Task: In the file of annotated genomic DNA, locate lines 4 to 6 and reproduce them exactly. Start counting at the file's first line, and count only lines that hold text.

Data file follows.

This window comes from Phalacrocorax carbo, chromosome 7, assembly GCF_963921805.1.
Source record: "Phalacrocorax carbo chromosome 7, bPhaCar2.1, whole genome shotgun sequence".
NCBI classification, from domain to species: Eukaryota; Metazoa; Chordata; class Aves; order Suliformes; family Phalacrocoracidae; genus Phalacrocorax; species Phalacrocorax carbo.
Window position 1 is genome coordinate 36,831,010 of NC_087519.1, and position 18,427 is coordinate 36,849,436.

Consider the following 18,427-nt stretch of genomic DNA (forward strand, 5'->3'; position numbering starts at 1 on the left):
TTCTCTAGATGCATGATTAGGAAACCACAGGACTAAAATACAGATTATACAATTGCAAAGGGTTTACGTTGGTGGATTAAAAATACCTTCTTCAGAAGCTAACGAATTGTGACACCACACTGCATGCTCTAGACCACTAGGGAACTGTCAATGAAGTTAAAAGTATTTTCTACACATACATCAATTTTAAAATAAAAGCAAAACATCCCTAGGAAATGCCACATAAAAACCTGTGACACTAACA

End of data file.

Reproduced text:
Window position 1 is genome coordinate 36,831,010 of NC_087519.1, and position 18,427 is coordinate 36,849,436.

Consider the following 18,427-nt stretch of genomic DNA (forward strand, 5'->3'; position numbering starts at 1 on the left):
TTCTCTAGATGCATGATTAGGAAACCACAGGACTAAAATACAGATTATACAATTGCAAAGGGTTTACGTTGGTGGATTAAAAATACCTTCTTCAGAAGCTAACGAATTGTGACACCACACTGCATGCTCTAGACCACTAGGGAACTGTCAATGAAGTTAAAAGTATTTTCTACACATACATCAATTTTAAAATAAAAGCAAAACATCCCTAGGAAATGCCACATAAAAACCTGTGACACTAACA